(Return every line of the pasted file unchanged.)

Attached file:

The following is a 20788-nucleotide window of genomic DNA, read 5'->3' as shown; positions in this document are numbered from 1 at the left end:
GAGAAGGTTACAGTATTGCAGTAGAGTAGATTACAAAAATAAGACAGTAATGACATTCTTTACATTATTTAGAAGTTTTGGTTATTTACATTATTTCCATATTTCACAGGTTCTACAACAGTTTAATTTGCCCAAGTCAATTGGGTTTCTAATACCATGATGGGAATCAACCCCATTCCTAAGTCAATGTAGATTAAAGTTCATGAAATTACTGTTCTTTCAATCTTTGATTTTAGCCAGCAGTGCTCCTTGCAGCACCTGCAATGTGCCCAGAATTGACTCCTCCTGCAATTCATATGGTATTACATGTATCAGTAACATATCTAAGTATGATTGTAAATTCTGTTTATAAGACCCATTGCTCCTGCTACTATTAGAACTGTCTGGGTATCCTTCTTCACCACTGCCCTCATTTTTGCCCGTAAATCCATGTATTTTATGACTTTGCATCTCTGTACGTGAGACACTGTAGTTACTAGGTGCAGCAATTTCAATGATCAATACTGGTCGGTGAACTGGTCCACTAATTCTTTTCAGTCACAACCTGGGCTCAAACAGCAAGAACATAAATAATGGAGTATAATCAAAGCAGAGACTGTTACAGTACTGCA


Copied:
The following is a 20788-nucleotide window of genomic DNA, read 5'->3' as shown; positions in this document are numbered from 1 at the left end:
GAGAAGGTTACAGTATTGCAGTAGAGTAGATTACAAAAATAAGACAGTAATGACATTCTTTACATTATTTAGAAGTTTTGGTTATTTACATTATTTCCATATTTCACAGGTTCTACAACAGTTTAATTTGCCCAAGTCAATTGGGTTTCTAATACCATGATGGGAATCAACCCCATTCCTAAGTCAATGTAGATTAAAGTTCATGAAATTACTGTTCTTTCAATCTTTGATTTTAGCCAGCAGTGCTCCTTGCAGCACCTGCAATGTGCCCAGAATTGACTCCTCCTGCAATTCATATGGTATTACATGTATCAGTAACATATCTAAGTATGATTGTAAATTCTGTTTATAAGACCCATTGCTCCTGCTACTATTAGAACTGTCTGGGTATCCTTCTTCACCACTGCCCTCATTTTTGCCCGTAAATCCATGTATTTTATGACTTTGCATCTCTGTACGTGAGACACTGTAGTTACTAGGTGCAGCAATTTCAATGATCAATACTGGTCGGTGAACTGGTCCACTAATTCTTTTCAGTCACAACCTGGGCTCAAACAGCAAGAACATAAATAATGGAGTATAATCAAAGCAGAGACTGTTACAGTACTGCA